No one questions the fact that the last great Philadelphia Phillies' era began in the 1970s.
The Phillies finished nine games ahead of the Pittsburgh Pirates to win the National League East in 1976. That was the first time that postseason access was granted since the "Whiz Kids" finished two games ahead of the Brooklyn Dodgers in the National League and then faced the New York Yankees in the 1950 World Series.
After being swept by the Yankees, the Phillies didn't appear in the playoffs until they faced (and were also swept by) the Cincinnati Reds in the National League Championship Series during the United States' Bicentennial year. A flourishing farm system and some fine acquisitions enabled an outstanding front office to engineer back-to-back 101-win seasons in 1976 and 1977, along with NLCS appearances in 1977 and 1978 against the Los Angeles Dodgers. Despite adding free agent Pete Rose, the Phillies missed the playoffs in 1979.
It wasn't until Dallas Green's tongue-lashed squad beat the Houston Astros in 1980's thrilling National League Championship Series that World Series' tickets were finally able to be printed. Tug McGraw, Mike Schmidt, Steve Carlton and the rest of the boys soon rode through the streets of Philadelphia in triumph after they had defeated the Kansas City Royals in six destined games.
Labor strife allowed the Phillies to make a split-season playoff appearance, in a quasi-National League Division Series, against the Montreal Expos in 1981. The Phillies won 89 games, but finished three games behind the St. Louis Cardinals, in 1982 and had to watch the playoffs that year.
In 1983, the "Wheeze Kids" included former Reds' Joe Morgan and Tony Perez. Along with Cy Young Award-winner John Denny and Rolaids Relief Man Al Holland, they helped the remaining members of the 1980 team to win the NL East by six games and to finally defeat the Dodgers to capture the pennant. The Baltimore Orioles' five-game World Series' victory served to end what was the best era in team history.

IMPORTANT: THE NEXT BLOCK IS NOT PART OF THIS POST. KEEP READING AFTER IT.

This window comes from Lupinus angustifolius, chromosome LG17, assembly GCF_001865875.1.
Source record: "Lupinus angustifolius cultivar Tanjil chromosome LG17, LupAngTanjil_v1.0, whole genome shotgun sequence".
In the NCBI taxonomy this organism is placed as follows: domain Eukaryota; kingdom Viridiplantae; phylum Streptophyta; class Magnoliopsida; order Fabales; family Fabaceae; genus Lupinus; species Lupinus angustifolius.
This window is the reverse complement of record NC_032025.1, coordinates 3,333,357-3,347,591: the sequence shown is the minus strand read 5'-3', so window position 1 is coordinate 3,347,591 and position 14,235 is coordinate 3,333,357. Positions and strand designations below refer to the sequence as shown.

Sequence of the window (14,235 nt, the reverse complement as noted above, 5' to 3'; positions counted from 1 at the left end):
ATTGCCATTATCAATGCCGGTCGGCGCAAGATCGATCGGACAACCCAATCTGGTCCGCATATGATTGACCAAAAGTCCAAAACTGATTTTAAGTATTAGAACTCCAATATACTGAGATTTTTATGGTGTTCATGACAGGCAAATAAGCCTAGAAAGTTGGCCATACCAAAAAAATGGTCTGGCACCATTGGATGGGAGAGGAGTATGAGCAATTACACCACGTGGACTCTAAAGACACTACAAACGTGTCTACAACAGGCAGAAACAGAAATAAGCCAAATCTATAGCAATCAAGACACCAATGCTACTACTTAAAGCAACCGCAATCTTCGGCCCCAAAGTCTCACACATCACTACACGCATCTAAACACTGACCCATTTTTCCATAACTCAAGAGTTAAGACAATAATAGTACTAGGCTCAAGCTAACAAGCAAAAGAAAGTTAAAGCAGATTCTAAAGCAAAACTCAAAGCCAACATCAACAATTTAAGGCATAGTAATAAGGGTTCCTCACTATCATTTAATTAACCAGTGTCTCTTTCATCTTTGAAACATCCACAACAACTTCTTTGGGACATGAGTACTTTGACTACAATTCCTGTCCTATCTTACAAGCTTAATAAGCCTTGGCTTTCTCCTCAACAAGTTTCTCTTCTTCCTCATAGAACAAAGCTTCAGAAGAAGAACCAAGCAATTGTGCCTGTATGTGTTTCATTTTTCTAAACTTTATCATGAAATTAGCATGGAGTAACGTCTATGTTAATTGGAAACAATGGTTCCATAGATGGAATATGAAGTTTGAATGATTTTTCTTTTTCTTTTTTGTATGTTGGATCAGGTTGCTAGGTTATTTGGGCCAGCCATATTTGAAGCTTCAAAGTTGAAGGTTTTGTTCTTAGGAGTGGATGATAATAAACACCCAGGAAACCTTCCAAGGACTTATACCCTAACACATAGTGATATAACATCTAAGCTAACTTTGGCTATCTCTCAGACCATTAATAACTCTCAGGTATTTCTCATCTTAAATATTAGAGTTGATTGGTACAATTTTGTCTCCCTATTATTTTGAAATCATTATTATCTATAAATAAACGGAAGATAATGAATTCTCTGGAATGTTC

A wide range of factors allowed those great Philadelphia teams to make six playoff appearances, win two National League pennants and a World Series Championship.
Even though they missed the playoffs in 1979 and 1982, it's fair to say that the Phillies' last great era lasted for eight years. How it compares to the era that began in 2007 is something that I haven't fully decided yet. Depending upon what happens in 2013, the current era might not be over.
Sean O'Brien is based in the Philadelphia region. He began his professional career in the Scranton/Wilkes-Barre Red Barons' front office (the Philadelphia Phillies former Triple-A affiliate), later worked as a freelance sports writer and is currently a Featured Contributor in Sports for the Yahoo Contributor Network! You can follow him on Twitter @SeanyOB and also read his daily Sports Blog: Insight.
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